That was yesterday. In the past government played a leading role in housing. It accepted it was best equipped to fill this basic need quickly. Times change – the government sold off much of its stock over the years. This was because most had become dated or uninhabitable. Once most Victorians (around 80% owned their own homes. The state, and some charities, now provided housing for around 3 – 3.5% of all housing. Alarmingly many people are homeless today.

The rental market is mainly in the domain of private investors. Government policy has allowed tax breaks for investors and they invest with self interested motives. Cheap rent is a thing of the past. Tenants have fewer rights than owners so many people pay big rents for unsuitable premises.

It has reached the stage the breaks given to investors have the effect of locking out new homeowners from old suburbs.

The upside is interest on loans have never been cheaper. The downside is the affordability is steeper. (Once a family could pay off principal and interest on a home loan in twenty years with the initial loan taking about 25 – 30% of the average weekly earnings. Today with at 20% deposit it will take 55 x-60% of the average weekly wage and 45 years to own a home.

Today a new home buyer can (usually) only buy a home in a distant suburb. Profit is the motive at every level of what comes next. This new suburb is the sole responsibility of a developer who has purchased a tract of farmland. Before any development starts the developer denudes the topsoil, installs drainage and basic infrastructure and commences a scheduled selloff of home allotments. The actual building is done by a bevy of selected national builders.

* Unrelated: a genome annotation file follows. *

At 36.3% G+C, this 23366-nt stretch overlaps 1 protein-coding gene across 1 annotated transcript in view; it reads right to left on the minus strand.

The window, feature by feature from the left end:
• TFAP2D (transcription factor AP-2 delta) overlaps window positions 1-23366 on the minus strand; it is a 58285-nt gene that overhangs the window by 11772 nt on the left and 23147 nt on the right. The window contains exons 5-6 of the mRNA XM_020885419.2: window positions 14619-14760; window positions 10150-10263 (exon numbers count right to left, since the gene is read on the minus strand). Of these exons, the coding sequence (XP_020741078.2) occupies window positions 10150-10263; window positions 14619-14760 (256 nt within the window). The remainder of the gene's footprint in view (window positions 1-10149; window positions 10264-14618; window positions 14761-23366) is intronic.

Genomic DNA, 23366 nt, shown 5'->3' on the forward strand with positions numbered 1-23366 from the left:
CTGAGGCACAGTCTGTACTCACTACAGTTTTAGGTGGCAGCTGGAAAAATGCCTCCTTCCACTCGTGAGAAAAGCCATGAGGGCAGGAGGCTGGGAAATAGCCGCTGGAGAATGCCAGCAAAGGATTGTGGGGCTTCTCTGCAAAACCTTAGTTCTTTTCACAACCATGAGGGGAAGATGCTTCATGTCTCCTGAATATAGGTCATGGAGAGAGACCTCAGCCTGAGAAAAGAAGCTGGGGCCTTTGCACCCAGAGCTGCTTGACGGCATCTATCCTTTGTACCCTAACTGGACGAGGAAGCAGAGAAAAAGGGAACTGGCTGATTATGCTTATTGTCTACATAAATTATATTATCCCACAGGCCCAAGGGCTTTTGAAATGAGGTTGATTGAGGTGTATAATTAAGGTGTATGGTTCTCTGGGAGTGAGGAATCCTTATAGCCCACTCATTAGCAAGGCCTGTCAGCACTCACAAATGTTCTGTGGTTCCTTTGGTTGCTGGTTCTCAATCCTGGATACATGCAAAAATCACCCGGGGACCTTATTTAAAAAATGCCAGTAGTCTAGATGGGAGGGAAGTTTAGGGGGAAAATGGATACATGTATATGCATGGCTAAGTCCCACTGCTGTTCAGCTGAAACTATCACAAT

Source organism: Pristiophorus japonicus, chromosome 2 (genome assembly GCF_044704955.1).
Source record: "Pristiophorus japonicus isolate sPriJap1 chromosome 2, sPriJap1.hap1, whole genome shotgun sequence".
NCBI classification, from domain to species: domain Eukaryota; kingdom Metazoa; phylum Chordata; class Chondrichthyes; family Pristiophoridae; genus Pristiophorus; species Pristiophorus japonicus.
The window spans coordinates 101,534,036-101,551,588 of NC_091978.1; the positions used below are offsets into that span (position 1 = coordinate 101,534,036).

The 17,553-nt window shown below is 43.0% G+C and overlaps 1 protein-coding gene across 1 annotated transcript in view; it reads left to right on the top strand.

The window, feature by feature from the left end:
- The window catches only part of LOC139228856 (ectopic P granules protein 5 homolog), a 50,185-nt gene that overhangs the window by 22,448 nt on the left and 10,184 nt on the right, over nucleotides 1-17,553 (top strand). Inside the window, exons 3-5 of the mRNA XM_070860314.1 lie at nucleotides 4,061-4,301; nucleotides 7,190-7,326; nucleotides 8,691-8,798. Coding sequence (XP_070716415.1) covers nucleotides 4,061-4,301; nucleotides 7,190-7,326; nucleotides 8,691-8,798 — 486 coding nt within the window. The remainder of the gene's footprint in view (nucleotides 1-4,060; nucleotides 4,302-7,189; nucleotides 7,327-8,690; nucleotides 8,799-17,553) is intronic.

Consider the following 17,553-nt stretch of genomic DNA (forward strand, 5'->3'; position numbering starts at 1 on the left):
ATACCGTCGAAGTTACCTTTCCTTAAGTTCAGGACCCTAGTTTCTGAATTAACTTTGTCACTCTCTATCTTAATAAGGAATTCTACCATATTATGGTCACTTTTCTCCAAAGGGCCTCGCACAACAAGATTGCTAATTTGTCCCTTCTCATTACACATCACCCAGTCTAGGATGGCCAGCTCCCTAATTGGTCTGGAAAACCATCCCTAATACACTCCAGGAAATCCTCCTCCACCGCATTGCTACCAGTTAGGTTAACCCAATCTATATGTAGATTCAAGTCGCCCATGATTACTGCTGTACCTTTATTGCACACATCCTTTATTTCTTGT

The nearest development is Armstrong. If you read the development brief it reads like a new Camelot. https://www.geelongaustralia.com.au/armstrongcreek/armstrong/article/item/8d3dd7069eb92cd.aspx

Despite all I read, all I understand is the motive remains profit. Although it is designed to become a new city unlike Corio or Norlane once were. It will take fifty years to assess whether it has worked any better than the government plan did years ago. Housing persons is a first right, nevertheless once they have a roof over their head they need to feel loved as that loveless child once made clear to me.

Armstrong is really just a dot on the map. Australia currently has hundreds of similar dots all over the country. Pick a city and it will be being developed this way.

Is the new way going to end with the horrific results of another Grenfell Tower Fire? Many of the buildings look fine but are they? Few if any meet the design factors the owners really want because the house they buy is a compromise of affordability and style.

Don’t get me started on (largely) unoccupied city towers that are basically vaults for the surplus capital of the wealthy. Capital has no interest in the unmeasurable things like style, structure, design and substance found in magazines like Architecture Today and Design.

If I had become an architect I would be like many of today’s architects. I would be caught trying to satisfy the greedy wants of my clients instead of the humble need for aesthetics.

Alain de Botton and Kevin McLoud have tried to teach us good architecture is worth the investment and not to count the cost of anything less.

Thanks for reading. Now please have your say. You can educate me to open my mind.

This photo of the Tate St School was posted on a history website it is from a class in 1958 two years before I had Amy first teaching round there. Note the number of kids one teacher was expected to teach.